Linda F. Benedict, Losso, Jack N.
Fatemeh Malekian, Sebhatu Gebrelul, Kasundra Cyrus, De’Shoin Friendship, Janana Snowden, Betty Kennedy and Jack Losso
Obesity is widely recognized as one of the most critical health threats to families and children across the country. The direct medical costs and losses of worker productivity for obesity and obesity-associated chronic diseases in Louisiana and the rest of the country are staggering. Reducing obesity can be accomplished by diet and exercise and altering hunger or satiety signals.
Resistant starch is a substance in some foods that contributes to an increase in dietary fiber, supports a healthy weight, helps maintain healthy blood sugar levels and promotes digestive health. Resistant starch is found in beans, peas, lentils, foods cooked and then cooled (potatoes, pasta), wholegrain breads and cereals, and bananas.
Whey protein is produced during the cheese development process and aids in maintaining a healthy weight, reducing appetite, building and repairing lean muscle and reducing muscle loss.
Researchers from the Southern University Agricultural Research and Extension Center in Baton Rouge, in collaboration with scientists from the LSU AgCenter and Pennington Biomedical Research Center, conducted a study to show the effect of whey protein and resistant starch in combination in the form of shakes and smoothies on satiety and energy expenditure and reduction of body weight. The primary goal of this project was to develop innovative food products effective in reducing body fat.
The 26 study participants were 18-40 years old, African-American males and females with BMIs (body mass index) greater than 30. The participants were divided into two groups. The treatment group consumed shakes and smoothies made with whey protein and resistant starch, and the control group consumed the same shakes and smoothies made with starch powder. The shakes were consumed by the participants every morning for 24 weeks. Dietary intake was assessed at the beginning of the study, and every participant kept a food diary. The participants came to Southern University weekly for body weight measurements, to obtain their shake mixes, submit their daily diaries, attend nutrition education classes and complete questionnaires and evaluation evaluation forms. Nutrition education was conducted once a week for 12 weeks and once a month for the remaining 12 weeks. To monitor body fat distribution, a Dual X-Ray Absorptiometer (DXA) was used at the beginning and at the end of study.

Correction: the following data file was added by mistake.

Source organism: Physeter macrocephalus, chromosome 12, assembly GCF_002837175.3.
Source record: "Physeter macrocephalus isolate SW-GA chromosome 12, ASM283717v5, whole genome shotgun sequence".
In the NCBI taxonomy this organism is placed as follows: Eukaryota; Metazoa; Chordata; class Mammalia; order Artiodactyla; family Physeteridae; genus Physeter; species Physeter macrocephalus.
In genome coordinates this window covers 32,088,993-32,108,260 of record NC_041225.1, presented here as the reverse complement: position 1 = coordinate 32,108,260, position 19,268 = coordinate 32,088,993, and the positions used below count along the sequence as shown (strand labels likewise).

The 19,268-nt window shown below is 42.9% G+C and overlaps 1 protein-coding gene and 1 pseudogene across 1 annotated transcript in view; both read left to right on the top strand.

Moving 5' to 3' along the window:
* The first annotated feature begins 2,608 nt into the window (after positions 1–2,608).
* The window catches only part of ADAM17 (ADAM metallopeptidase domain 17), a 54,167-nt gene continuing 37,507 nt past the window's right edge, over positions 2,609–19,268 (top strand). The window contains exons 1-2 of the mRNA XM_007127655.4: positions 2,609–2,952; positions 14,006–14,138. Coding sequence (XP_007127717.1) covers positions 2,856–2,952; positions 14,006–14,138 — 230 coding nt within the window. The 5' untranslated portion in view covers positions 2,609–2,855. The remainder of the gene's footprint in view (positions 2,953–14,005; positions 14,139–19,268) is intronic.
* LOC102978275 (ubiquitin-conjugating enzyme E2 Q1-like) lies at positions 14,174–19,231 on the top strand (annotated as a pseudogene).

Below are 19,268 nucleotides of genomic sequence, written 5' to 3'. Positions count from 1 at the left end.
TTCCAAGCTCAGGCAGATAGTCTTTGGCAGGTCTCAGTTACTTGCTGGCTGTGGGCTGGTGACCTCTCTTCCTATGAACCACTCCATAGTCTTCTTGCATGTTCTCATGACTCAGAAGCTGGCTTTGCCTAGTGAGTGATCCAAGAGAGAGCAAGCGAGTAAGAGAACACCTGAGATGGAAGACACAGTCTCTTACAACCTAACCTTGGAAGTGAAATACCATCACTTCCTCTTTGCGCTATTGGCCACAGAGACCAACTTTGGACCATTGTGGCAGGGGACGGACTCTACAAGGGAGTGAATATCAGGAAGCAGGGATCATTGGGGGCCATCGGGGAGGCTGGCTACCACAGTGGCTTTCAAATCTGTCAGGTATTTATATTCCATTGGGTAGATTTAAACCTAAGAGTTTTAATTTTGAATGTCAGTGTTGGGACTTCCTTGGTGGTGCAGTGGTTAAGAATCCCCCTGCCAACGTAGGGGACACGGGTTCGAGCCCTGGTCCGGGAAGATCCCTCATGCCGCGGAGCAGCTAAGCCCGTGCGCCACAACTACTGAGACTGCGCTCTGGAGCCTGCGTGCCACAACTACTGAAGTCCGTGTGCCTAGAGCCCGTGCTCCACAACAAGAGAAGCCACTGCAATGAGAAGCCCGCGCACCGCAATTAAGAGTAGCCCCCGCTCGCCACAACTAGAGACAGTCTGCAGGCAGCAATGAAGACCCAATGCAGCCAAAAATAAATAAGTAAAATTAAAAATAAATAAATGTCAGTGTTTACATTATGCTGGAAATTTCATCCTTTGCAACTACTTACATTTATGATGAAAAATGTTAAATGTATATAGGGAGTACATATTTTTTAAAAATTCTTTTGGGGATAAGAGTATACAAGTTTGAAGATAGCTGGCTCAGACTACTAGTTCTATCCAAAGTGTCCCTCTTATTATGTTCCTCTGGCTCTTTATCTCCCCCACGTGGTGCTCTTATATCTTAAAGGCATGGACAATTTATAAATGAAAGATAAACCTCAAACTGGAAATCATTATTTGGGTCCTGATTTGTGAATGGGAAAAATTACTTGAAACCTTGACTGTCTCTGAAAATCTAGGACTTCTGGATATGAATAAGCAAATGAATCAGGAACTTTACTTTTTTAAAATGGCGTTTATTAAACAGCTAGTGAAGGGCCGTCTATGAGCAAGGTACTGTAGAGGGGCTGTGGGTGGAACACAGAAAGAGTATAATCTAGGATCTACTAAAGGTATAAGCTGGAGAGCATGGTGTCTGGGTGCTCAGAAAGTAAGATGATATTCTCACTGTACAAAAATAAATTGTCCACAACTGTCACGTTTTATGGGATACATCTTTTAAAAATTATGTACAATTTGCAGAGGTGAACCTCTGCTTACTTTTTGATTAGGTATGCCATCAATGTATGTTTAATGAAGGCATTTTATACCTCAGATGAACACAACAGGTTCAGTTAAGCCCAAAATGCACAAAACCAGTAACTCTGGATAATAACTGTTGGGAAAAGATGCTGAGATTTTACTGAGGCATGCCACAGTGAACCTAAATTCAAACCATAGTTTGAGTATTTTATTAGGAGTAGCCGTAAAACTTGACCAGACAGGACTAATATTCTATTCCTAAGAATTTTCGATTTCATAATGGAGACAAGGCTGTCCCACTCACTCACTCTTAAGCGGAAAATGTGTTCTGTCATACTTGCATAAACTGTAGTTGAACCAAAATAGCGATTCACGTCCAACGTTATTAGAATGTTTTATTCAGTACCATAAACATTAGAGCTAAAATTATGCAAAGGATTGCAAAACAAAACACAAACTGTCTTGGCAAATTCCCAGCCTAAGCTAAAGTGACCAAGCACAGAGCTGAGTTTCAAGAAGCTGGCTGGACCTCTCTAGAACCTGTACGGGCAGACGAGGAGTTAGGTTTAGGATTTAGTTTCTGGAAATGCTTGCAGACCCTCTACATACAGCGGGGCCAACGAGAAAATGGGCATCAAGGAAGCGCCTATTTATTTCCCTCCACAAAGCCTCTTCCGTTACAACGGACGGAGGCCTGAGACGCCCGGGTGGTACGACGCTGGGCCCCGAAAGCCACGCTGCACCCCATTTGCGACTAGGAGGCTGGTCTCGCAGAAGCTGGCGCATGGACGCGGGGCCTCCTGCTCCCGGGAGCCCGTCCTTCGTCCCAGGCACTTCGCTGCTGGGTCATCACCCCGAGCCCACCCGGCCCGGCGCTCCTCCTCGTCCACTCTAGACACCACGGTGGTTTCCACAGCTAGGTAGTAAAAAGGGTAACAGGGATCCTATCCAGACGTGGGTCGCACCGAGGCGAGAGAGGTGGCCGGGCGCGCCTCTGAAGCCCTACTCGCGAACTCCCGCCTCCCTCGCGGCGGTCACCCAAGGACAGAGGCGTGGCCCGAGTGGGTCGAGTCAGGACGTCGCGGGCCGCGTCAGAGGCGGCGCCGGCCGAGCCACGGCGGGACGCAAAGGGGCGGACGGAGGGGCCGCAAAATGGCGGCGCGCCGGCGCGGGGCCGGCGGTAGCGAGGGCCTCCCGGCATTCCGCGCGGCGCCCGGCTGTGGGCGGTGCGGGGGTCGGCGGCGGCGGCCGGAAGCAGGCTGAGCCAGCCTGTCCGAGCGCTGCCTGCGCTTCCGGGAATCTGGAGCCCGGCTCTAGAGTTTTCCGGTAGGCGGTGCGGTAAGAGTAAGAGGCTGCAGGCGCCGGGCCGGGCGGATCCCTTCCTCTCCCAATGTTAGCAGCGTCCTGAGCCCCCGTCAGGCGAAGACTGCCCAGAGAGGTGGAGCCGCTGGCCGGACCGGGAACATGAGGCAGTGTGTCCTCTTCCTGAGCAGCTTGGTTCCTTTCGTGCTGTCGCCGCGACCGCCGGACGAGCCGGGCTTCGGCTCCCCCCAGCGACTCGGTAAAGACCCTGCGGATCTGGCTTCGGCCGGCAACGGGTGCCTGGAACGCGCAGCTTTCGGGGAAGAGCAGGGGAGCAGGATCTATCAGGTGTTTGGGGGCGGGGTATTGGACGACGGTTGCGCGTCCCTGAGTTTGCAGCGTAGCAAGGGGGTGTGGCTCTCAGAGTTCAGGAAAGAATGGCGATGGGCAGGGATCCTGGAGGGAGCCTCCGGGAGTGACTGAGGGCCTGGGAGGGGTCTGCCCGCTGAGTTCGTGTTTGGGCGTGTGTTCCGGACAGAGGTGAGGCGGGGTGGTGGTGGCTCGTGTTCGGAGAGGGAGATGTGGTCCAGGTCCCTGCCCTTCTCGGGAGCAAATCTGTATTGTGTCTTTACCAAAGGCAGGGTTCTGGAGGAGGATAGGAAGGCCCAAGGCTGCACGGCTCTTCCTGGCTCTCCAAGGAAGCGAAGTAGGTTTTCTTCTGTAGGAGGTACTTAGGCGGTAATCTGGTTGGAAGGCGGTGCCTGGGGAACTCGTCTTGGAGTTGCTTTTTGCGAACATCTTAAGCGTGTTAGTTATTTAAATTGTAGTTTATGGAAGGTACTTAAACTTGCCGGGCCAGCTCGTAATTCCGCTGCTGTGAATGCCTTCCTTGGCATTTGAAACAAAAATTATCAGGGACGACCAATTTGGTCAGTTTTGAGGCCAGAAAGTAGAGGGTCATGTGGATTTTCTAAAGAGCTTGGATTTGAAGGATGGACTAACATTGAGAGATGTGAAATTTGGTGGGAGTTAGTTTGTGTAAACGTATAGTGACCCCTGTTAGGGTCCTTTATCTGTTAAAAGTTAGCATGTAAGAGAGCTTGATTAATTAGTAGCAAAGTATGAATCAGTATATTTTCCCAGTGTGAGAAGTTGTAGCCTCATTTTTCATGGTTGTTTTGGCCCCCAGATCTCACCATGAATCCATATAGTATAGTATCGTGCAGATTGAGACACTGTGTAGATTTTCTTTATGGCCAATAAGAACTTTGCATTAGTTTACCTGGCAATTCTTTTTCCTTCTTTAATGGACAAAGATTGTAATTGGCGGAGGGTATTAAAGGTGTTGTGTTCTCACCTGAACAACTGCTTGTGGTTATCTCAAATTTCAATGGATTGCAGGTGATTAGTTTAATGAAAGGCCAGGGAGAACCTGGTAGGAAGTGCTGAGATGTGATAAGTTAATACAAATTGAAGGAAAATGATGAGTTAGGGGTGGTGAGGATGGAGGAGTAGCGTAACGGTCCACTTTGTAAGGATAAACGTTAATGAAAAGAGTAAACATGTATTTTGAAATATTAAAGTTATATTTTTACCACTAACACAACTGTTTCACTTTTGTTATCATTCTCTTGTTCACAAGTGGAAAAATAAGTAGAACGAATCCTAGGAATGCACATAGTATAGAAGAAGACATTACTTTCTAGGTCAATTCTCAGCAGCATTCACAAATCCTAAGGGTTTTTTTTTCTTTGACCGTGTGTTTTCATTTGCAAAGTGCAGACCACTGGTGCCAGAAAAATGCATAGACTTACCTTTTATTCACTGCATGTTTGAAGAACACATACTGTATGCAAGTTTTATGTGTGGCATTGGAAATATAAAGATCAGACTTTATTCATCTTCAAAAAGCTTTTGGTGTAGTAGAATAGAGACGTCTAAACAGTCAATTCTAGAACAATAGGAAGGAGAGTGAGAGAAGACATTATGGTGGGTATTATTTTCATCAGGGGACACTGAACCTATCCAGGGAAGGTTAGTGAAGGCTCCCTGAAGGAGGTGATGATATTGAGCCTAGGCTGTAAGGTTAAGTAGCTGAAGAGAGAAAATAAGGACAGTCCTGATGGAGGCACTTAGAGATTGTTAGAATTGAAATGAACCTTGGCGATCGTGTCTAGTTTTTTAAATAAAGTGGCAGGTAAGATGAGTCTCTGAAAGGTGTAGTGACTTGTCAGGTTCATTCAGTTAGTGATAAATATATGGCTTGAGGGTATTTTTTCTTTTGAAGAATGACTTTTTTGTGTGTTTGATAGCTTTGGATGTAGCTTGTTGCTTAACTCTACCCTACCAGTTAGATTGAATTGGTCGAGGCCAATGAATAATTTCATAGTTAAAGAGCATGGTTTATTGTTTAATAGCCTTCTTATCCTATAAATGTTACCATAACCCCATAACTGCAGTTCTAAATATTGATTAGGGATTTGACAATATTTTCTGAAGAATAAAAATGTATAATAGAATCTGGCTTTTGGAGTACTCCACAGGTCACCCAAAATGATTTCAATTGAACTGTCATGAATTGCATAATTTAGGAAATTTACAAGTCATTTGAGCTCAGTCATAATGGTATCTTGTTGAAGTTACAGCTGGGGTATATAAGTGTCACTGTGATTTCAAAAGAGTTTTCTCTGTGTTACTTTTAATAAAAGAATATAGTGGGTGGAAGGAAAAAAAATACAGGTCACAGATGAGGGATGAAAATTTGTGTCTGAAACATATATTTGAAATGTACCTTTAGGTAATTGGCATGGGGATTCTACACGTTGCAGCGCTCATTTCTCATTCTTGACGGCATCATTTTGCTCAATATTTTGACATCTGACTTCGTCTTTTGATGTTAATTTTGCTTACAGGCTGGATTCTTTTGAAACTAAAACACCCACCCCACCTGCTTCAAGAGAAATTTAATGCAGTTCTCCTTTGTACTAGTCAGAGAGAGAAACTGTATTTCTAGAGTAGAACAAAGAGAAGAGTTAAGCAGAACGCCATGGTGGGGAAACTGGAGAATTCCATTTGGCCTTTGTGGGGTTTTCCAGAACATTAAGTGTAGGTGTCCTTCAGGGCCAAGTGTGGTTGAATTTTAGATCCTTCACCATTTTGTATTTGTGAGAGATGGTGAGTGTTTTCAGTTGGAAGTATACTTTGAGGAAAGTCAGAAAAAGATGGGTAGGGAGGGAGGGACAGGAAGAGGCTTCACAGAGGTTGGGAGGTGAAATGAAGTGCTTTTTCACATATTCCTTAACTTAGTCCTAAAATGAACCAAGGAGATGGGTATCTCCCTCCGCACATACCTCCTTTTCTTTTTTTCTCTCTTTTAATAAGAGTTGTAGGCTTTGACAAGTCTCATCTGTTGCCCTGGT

Participants in both groups lost weight, including one who lost 62 pounds. The treatment group, especially those who participated in nutrition education classes and applied what they learned to their diets and lifestyles, lost significantly more weight than the control group. These variations in weight loss, along with findings from many other weight loss and weight management studies, suggest that future weight loss programs must be more individualized and include nutrition education.
The participants were encouraged to drink their shakes and smoothies for breakfast. Not skipping breakfast is recommended in a weight loss program because people who eat breakfast tend to lose more weight at higher rates than those who do not eat breakfast. The participants in this study who lost the most weight were the ones who consumed the shake early in the morning, compared to participants consuming the shakes after exercising and later during the day. Additionally, diaries reflected that changes in daily food selection and eating schedule can be determining factors for consistent weight loss.
The results of this study are promising. Whey protein and resistant starch incorporated into food, in conjuction with nutrition education intervention, can be used in developing noninvasive, practical, consumer-friendly and cost-effective approaches to combat the national obesity epidemic.
Fatemeh Malekian and Sebhatu Gebrelul, professors; Kasundra Cyrus, specialist; De’Shoin Friendship, associate specialist; and Janana Snowden, post-doctoral fellow, all from the Southern University Agricultural Research and Extension Center; Betty Kennedy, community outreach specialist, Pennington Biomedical Research Center; and Jack Losso, professor, LSU AgCenter School of Nutrition and Food Science.
(This article was published in the 2014 winter issue of Louisiana Agriculture magazine.)